Those who brought together the stories that make up our Old Testament, and edited and re-edited them for the use of subsequent generations, thought fit to retain, even after the destruction of the Temple of Solomon, the details of the organization of the music, for the training of the singers and instrumentalists, and even the rota on which they attended for their duties. This was the way, ‘in liturgy and song’, that there was set before the people an ideal of praise and prayer offered to God, whether they felt like it at the time or not, because it was a vital part of the life of the people. The round of faithful prayer and praise continues, bearing ‘witness to the truth in every tongue’, and therefore in many styles and idioms. The church has an immense heritage of music. It cannot be claimed as our own however unless we are today adding to it. We have been doing that in our generation, and this hymn is one of the finest examples of the new hymnody.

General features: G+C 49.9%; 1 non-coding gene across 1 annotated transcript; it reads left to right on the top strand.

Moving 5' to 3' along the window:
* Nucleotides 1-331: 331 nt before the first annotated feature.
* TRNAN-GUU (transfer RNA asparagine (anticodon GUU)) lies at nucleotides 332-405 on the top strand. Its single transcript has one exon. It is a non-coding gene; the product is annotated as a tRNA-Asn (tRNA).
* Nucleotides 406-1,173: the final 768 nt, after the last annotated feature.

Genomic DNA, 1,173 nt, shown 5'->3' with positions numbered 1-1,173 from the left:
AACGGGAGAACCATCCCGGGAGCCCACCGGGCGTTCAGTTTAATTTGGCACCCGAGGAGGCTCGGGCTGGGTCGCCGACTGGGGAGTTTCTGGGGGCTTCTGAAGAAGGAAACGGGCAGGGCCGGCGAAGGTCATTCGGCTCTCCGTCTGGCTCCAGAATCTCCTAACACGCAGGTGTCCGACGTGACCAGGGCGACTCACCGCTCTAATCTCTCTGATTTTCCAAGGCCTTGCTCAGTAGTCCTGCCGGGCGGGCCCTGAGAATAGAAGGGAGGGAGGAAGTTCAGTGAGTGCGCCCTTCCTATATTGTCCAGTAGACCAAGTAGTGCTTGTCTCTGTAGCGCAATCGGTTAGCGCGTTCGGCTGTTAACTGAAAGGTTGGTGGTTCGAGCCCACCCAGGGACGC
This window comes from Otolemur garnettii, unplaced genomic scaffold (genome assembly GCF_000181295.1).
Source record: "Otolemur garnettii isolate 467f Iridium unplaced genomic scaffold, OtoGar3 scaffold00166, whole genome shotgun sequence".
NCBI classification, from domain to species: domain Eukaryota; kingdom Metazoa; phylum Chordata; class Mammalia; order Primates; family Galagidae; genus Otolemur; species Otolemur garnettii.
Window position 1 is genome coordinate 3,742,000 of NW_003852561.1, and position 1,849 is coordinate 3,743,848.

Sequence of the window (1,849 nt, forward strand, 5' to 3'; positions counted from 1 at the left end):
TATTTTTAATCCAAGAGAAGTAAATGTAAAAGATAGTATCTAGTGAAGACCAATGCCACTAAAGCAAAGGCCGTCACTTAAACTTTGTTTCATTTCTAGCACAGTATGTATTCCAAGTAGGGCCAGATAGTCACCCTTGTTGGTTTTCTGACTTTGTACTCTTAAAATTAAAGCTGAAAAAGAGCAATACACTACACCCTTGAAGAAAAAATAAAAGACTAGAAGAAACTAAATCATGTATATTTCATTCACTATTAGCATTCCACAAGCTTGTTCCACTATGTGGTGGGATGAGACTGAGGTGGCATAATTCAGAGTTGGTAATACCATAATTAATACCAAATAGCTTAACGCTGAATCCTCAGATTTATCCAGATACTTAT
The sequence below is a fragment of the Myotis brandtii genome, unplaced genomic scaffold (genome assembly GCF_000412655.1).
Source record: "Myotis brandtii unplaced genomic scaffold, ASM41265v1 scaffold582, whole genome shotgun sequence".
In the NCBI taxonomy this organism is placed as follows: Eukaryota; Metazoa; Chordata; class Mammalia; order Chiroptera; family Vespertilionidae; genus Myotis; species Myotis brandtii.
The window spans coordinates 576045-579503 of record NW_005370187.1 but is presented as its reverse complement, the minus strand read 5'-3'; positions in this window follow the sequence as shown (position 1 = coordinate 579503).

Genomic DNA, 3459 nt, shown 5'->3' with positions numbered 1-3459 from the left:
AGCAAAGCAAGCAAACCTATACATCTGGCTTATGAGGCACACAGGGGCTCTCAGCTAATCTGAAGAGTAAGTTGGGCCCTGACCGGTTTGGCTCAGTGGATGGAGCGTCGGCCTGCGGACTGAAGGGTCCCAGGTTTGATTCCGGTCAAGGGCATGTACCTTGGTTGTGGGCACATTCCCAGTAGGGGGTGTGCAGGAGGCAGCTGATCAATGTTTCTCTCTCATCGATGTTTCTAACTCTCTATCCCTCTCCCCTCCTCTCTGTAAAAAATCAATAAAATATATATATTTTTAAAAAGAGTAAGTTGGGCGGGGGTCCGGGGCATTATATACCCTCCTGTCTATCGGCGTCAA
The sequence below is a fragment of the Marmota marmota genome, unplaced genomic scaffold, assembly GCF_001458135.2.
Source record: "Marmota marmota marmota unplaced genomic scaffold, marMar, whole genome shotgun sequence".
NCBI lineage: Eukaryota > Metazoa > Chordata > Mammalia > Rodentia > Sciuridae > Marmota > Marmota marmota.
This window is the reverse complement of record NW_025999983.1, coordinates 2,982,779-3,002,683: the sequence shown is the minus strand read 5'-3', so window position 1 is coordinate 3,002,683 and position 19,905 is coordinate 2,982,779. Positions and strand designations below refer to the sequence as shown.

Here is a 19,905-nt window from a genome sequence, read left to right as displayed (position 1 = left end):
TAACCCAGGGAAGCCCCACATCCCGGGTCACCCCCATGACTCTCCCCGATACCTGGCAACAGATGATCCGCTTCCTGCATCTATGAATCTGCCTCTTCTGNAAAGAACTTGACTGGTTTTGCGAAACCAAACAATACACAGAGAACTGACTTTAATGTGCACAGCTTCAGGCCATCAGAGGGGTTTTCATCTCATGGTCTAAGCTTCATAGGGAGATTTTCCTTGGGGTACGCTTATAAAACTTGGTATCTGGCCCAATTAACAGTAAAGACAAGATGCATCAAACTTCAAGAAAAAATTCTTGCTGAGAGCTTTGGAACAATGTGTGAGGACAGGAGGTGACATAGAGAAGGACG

Verse 4.
Look up Mark 14. 17-26 Psalms 113-118

We as Christians have a special reason to sing. In v 4 we are brought to the very heart of that reason, the point at which Jesus has celebrated the Passover with his disciples, has given them instructions to take bread and wine and to remember him, and is now setting out, with the pain in his heart that we shall glimpse in Gethsemane.

The Gospel narrative takes it for granted that the rest of the Passover will have been celebrated in the traditional way, with the questions and answers about the meaning of the meal, and the singing that goes with the passover meal until today. So at the end the proper psalms are sung, the Hallel psalms (nos 113-118), the ‘Halleluia’ psalms. We echo that ‘Halleluia’, because Jesus at that point did not turn back, but moved forward to Cross and Resurrection.